It was nice to once again have a shelter to myself for the night and enjoyed a good night’s sleep despite temps dropping down to the low 30s. My vapor barrier worked but the warmth of my sleep system made me resistant to getting up. I got hiking probably around 530 but I couldn’t know with having my phone battery dead. The sky was clear for the time being but I knew rain was forecast. I would enjoy the dry weather for now.
I was having a tough time getting my legs moving, a trend that I would learn was going to become typical of each day’s hiking. The first 10 miles were always very, very hard, getting warmed up and dealing with sleepiness and mental exhaustion of having to do it all over again. This morning, without having any music to pick me up, I really got inside my head. I also had gone nearly 24 hours without seeing anyone besides a passing car at one of the road crossings. The early part of the day’s hiking was marked by undulations like in the picture above with just quick ups and downs, known as PUDs (pointless up and downs) to hikers.
A couple miles north of Hall Mountain Lean-to I asked a section hiker if he knew the time and the weather forecast. It was around 10am and heavy rain was predicted to roll in within the next hour. He told me his plan was to set up his tarp in the valley to keep dry but I knew I wouldn’t have the luxury of stopping. By the time I made it to the lean-to after navigating my way through some more blowdowns, I was in a drizzling cloud. I threw my stuff in the shelter, undid my sopping shoes, and laid down. Consciously I knew I needed to keep going, but physically and emotionally I was exhausted. I was so sick of being wet, so tired of hiking in the damp clouds, and couldn’t be more fed up with the uncleared trails. I closed my eyes without thinking about the many more miles I needed to cover.
I was down for maybe a minute before the tougher more inspired part of myself riled the lazier half to get back up. I needed to act quick before I changed my mind and decided on a snooze within the comfort of the shelter walls. I laced up my shoes which hadn’t been dry for a minute since I started. There was a layer of mud, pine needles, and small stones on the insole and massive holes were splitting open on either side. I put on my poncho and leapt out of the shelter. I had taken maybe a 4 or 5 minute break but that’s all I could afford.
A mile later I came up to a large man walking toward me with a chainsaw. The guy, long frizzy hair and thick red beard, muddy ripped t-shirt with MATC in small font on the front, carhartt pants, ear covers, walked toward me on the trail carrying a massive chain saw. He towered over me at probably 6’4″ and from his disheveled look appeared to be the epitome of a Maine mountain man. He was the trail crew, all one of him. Down south whole parties of people will descend on the tamest of trails to clear it of brush and twigs and clean up switchbacks and drainage channels. In Maine the process seems so much more badass. One guy in the rain on a clouded summit wearing a t-shirt clearing blowdowns with his chainsaw. I was ecstatic to see him, a feeling not too many people can understand with greeting a stranger in the woods with a chainsaw. But it meant the next mile or so of the trail would be clear of the fallen trees and that made me want to hug him. I practically jumped from excitement when I saw him and thanked him a million times. He certainly had his work cut out for him and I appreciate all that the trail crews do.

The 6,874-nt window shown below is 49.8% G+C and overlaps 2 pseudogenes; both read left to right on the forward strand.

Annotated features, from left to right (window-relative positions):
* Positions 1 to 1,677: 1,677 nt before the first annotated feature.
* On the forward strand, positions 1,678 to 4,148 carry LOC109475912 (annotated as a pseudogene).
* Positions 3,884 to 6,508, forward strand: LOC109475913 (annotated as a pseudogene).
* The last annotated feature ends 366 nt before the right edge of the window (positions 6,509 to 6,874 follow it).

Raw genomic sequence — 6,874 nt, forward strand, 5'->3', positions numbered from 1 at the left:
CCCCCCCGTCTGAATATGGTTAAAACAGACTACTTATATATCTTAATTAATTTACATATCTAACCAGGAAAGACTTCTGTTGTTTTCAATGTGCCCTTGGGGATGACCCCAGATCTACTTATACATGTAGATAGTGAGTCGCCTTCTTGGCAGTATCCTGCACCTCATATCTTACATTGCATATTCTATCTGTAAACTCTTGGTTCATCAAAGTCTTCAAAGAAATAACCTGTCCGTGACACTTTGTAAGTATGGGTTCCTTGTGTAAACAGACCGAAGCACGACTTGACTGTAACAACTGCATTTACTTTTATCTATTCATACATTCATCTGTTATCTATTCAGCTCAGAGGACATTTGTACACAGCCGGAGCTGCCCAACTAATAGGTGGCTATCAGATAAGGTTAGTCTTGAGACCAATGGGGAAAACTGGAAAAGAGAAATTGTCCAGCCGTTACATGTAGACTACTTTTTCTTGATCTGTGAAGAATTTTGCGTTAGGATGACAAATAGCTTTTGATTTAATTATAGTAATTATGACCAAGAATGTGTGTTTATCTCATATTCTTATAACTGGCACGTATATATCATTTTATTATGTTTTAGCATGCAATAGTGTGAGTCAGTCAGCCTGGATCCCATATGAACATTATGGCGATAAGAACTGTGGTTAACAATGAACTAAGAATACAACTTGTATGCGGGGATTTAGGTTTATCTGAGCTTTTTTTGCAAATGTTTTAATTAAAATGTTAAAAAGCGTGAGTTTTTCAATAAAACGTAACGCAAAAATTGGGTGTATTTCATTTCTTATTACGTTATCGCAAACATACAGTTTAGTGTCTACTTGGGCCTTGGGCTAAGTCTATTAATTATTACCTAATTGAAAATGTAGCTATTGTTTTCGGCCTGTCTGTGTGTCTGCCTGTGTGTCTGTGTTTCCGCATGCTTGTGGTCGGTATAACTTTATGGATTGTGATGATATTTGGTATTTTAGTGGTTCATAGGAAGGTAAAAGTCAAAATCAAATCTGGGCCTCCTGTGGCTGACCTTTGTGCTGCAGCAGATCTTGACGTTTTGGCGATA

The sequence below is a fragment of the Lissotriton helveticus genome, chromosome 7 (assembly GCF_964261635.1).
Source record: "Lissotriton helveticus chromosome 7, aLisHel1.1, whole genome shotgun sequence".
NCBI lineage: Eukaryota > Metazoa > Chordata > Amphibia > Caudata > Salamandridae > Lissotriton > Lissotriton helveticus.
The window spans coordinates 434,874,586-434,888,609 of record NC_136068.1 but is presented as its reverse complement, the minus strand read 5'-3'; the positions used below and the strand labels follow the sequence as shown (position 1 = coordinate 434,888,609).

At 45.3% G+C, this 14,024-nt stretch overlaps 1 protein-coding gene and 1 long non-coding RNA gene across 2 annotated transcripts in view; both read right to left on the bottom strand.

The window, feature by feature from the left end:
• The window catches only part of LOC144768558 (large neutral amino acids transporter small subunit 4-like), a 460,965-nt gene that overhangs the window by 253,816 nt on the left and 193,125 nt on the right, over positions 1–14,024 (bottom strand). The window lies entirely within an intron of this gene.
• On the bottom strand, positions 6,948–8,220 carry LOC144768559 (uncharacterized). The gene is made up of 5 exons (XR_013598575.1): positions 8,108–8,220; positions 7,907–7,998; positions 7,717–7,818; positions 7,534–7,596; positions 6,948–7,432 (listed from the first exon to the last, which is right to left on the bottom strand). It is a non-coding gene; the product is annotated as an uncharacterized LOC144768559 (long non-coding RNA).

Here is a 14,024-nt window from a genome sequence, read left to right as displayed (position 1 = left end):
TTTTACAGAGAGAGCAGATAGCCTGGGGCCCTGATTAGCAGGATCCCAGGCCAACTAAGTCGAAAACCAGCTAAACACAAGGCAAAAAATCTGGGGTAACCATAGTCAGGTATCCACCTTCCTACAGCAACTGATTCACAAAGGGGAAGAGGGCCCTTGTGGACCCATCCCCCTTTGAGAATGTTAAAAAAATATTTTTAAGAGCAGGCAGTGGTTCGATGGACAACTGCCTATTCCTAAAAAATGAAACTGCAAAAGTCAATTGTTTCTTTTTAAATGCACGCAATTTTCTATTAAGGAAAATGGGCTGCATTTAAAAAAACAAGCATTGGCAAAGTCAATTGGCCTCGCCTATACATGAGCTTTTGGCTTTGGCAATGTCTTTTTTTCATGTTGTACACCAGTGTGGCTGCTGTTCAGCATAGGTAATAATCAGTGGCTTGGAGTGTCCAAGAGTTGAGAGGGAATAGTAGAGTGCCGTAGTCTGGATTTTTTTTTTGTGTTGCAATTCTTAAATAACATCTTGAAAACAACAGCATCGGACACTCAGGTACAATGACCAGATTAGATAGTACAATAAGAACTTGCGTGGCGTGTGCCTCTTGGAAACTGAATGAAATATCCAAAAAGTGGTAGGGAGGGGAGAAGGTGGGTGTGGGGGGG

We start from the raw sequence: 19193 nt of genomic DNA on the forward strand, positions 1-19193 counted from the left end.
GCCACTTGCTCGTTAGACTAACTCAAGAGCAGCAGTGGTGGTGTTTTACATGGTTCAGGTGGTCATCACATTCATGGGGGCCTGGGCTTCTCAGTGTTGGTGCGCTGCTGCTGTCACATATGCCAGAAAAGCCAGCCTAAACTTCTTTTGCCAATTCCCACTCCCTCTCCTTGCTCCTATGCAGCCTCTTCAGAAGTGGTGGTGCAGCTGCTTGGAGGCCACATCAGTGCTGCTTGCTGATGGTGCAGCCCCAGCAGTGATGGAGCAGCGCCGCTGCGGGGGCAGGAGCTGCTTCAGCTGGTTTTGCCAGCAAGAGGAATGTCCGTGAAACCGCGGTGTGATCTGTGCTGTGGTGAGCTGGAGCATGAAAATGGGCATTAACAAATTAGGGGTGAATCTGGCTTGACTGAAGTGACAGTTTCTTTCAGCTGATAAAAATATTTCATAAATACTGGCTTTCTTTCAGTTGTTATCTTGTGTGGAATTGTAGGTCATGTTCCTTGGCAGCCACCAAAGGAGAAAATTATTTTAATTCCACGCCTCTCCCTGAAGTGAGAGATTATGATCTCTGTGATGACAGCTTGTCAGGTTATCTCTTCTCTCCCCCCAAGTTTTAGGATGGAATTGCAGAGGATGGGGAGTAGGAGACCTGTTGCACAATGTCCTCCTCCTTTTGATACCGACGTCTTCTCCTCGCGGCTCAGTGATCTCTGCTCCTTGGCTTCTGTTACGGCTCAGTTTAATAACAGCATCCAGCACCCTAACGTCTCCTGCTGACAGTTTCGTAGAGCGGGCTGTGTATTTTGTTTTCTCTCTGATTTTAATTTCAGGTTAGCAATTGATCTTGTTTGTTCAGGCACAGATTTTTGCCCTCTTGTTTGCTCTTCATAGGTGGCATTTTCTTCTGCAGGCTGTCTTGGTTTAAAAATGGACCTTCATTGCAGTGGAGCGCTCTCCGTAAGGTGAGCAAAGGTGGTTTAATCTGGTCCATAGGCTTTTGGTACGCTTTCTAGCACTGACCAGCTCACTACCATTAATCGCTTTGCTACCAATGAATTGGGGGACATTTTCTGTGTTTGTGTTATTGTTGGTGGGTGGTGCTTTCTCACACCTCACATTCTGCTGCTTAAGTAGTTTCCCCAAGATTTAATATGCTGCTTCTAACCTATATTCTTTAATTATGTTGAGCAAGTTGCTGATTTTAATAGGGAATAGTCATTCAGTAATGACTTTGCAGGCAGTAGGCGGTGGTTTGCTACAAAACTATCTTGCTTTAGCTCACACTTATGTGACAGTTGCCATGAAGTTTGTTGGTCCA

Sure enough, for the next mile the trail was littered with sawdust and massive logs thrown off to the side. I was amazed at what he done by himself and thought my spindly arms could never have hoisted the massive trees off the trail. He was a hardass, no doubt. I pranced along for the next half hour over the clean trails and was thrilled to be moving at a faster clip. It was the kind of excitement I had needed to get me going and despite the foul weather, I was rocking and rolling.
In the afternoon I began my climb up toward Frye Notch Lean-to and the sky really opened up and started dropping buckets. I tightened up my poncho to try to keep the cold rain from seeping in under my armpits. The rain was cold and a touch of hypothermia was setting in. If I stopped I would start shivering in minutes so I simply couldn’t stop, no matter how tired I became. I told myself I could take a break at the next shelter but I knew by the time I made it there I would just tell myself I could make it to the next shelter still.
Not knowing the time or my location, I had just been adding mileages from signs along the trail to ideally get to around 35 for the day. Normally the GPS on my phone will tell me exactly where I am and how far to any location on the entire trail. This luxury was something I had become accustomed to. However, I still avoided using it because sometimes ignorance was bliss. The day always went by faster and more enjoyably if I just hiked with no concern for the time or distance.
On the climb the rain was still persistent and I was getting a little worried about my ability to maintain my body temperature. The next shelter would be a welcome respite to warm up if things spiraled out of control. I ran into a couple section hikers heading north and they told me they had left the last shelter three hours earlier. I was devastated for a moment before they warned me they were hiking very, very slow. They told me the blowdowns were really bad up the mountain but I figured I could traverse them easily enough. What I didn’t account for was that in the driving rain, there was no way for me to take off my poncho tarp and protect it. I just needed to hike carefully and cautiously work my way through the brush. Normally I can plow through a blowdown without much hesitation and come out the other side with just some bloody scrapes on my legs. But the poncho tarp was my livelihood. It needed to last me the rest of my trip, or at least to an outfitter where I could replace it. I sent myself patches to each of my mail drops but they would only be good for a small tear.